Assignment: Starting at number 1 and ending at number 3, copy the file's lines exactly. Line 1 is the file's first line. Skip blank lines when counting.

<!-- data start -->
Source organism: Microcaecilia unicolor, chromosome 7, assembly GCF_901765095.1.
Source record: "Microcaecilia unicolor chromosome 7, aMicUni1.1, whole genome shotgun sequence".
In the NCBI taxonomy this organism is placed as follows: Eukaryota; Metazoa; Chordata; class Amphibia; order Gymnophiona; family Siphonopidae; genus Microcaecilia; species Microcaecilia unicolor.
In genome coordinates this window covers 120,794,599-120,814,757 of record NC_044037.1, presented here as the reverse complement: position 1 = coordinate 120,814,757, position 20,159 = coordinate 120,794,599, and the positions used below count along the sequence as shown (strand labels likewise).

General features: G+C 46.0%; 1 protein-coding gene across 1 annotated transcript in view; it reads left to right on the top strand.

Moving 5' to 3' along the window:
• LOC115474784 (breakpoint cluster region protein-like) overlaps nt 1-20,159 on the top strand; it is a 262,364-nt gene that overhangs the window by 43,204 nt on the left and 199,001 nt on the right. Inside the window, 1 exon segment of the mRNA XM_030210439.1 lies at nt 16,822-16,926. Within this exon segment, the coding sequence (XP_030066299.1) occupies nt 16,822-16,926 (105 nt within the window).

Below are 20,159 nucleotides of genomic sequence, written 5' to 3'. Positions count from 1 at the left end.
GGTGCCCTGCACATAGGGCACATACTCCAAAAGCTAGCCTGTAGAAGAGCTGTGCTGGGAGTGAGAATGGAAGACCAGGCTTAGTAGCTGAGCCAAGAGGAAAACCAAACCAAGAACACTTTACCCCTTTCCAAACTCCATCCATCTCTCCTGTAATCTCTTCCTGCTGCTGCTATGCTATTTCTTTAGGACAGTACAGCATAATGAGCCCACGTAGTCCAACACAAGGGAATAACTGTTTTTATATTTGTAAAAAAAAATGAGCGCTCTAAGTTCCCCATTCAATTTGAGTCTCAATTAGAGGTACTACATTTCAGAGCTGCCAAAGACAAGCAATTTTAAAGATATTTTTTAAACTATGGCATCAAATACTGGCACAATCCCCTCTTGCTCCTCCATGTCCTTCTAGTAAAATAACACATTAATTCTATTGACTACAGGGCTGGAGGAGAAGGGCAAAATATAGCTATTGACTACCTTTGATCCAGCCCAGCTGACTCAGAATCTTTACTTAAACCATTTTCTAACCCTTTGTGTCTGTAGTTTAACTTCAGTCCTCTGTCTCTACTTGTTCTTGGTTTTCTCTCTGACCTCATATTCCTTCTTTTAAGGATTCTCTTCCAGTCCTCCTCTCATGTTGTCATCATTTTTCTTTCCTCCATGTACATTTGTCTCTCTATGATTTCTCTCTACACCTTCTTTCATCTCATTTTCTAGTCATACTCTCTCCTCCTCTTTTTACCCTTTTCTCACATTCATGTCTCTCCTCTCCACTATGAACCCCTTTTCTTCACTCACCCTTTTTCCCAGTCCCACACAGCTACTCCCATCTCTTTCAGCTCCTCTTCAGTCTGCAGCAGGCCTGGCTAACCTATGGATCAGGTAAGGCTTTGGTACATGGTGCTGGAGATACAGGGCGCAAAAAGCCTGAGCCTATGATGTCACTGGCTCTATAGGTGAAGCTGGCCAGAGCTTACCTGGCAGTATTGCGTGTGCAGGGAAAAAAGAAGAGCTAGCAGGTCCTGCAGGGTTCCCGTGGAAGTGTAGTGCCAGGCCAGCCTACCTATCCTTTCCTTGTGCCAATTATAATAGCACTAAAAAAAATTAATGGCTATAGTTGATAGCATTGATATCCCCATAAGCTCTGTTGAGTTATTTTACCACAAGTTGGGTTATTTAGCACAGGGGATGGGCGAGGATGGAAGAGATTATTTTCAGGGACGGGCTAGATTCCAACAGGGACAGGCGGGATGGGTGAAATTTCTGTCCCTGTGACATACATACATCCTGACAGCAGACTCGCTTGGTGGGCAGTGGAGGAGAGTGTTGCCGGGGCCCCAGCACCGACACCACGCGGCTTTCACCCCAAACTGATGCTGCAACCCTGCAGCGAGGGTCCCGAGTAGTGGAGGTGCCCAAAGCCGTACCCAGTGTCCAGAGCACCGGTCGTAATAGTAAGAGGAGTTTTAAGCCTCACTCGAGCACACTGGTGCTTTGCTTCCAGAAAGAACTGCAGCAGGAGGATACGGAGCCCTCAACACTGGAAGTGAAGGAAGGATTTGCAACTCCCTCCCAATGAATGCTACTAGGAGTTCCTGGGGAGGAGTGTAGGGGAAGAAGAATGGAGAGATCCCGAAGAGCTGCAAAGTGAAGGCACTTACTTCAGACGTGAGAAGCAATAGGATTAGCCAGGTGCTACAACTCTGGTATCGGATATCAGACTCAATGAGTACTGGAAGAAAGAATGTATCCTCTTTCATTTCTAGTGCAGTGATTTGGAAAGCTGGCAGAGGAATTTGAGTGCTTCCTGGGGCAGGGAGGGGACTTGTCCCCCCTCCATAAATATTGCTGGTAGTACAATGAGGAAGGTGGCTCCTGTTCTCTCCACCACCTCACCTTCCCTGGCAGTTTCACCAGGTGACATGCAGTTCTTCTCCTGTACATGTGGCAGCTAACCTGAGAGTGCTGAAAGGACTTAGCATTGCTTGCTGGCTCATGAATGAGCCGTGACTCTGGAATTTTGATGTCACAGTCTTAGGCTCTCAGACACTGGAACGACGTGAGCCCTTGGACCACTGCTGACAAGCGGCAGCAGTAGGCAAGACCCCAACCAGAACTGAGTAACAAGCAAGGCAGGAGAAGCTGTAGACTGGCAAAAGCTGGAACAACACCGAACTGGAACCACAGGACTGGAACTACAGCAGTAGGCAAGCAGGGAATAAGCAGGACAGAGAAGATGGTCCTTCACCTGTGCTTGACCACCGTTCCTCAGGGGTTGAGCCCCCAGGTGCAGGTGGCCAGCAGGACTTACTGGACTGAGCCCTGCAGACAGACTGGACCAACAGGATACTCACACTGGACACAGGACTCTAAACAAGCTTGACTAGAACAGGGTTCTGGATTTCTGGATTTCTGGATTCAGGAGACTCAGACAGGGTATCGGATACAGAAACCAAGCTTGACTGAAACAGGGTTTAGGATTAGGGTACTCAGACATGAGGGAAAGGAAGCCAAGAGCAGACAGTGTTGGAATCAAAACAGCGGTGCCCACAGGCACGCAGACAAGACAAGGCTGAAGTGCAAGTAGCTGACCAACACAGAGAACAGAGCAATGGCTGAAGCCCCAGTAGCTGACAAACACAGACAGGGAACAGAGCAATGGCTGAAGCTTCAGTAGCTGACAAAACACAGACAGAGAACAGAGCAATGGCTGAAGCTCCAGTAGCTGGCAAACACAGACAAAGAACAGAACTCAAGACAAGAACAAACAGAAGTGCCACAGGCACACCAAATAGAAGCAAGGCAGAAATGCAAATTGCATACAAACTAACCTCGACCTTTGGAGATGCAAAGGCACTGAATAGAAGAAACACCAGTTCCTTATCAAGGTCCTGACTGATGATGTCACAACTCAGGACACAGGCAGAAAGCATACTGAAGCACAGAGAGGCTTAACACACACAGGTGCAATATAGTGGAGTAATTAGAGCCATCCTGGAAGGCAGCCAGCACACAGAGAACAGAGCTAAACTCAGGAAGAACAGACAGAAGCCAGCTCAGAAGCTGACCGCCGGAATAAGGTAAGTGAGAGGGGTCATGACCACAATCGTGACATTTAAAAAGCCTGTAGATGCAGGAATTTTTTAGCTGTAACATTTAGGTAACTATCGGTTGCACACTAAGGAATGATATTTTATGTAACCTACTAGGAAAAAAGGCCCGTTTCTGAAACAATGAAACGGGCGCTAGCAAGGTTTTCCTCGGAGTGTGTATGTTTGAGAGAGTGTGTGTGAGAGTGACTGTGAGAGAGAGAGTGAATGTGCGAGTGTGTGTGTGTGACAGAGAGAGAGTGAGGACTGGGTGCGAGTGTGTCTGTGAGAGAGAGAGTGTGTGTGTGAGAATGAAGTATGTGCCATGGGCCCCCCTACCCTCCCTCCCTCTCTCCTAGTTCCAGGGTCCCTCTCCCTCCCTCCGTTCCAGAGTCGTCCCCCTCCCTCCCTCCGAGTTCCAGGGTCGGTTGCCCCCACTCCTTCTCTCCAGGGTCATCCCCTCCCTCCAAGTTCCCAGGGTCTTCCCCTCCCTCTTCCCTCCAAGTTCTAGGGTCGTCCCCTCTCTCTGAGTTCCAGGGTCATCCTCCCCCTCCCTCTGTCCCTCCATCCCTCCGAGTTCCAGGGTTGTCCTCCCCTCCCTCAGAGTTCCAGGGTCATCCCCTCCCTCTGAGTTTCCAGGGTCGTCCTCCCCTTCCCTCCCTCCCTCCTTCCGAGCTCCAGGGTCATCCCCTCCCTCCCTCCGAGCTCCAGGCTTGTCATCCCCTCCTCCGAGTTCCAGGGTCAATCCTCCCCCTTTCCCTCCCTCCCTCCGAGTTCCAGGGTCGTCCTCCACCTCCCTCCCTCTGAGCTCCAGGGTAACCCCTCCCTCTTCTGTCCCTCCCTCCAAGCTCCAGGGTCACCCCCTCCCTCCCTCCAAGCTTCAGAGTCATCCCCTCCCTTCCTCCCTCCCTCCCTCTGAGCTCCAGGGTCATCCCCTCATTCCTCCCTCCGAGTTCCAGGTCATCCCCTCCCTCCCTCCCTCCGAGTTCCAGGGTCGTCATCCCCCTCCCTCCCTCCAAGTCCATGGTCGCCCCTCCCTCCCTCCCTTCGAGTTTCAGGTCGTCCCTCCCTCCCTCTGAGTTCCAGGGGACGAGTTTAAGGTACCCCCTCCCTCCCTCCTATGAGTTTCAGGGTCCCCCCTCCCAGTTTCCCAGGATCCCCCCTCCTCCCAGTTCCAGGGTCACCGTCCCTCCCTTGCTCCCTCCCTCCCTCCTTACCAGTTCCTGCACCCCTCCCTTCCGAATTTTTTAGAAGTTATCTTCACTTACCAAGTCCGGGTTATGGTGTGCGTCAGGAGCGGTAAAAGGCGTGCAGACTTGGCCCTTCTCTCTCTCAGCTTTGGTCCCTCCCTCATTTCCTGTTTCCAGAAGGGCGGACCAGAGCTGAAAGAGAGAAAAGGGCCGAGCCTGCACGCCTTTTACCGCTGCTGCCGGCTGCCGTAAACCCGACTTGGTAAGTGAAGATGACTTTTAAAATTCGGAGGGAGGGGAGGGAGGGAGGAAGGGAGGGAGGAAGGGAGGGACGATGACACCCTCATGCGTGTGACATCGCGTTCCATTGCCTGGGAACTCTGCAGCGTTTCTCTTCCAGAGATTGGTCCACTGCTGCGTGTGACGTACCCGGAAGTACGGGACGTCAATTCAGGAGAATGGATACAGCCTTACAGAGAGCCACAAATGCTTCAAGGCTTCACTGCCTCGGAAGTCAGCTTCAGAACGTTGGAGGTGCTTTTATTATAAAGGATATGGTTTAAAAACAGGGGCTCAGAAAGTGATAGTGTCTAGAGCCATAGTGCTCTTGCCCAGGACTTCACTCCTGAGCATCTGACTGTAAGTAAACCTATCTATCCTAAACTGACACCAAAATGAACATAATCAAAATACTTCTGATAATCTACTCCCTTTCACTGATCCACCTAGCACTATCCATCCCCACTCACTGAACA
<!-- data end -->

Source organism: Microcaecilia unicolor, chromosome 7, assembly GCF_901765095.1.
Source record: "Microcaecilia unicolor chromosome 7, aMicUni1.1, whole genome shotgun sequence".
In the NCBI taxonomy this organism is placed as follows: Eukaryota; Metazoa; Chordata; class Amphibia; order Gymnophiona; family Siphonopidae; genus Microcaecilia; species Microcaecilia unicolor.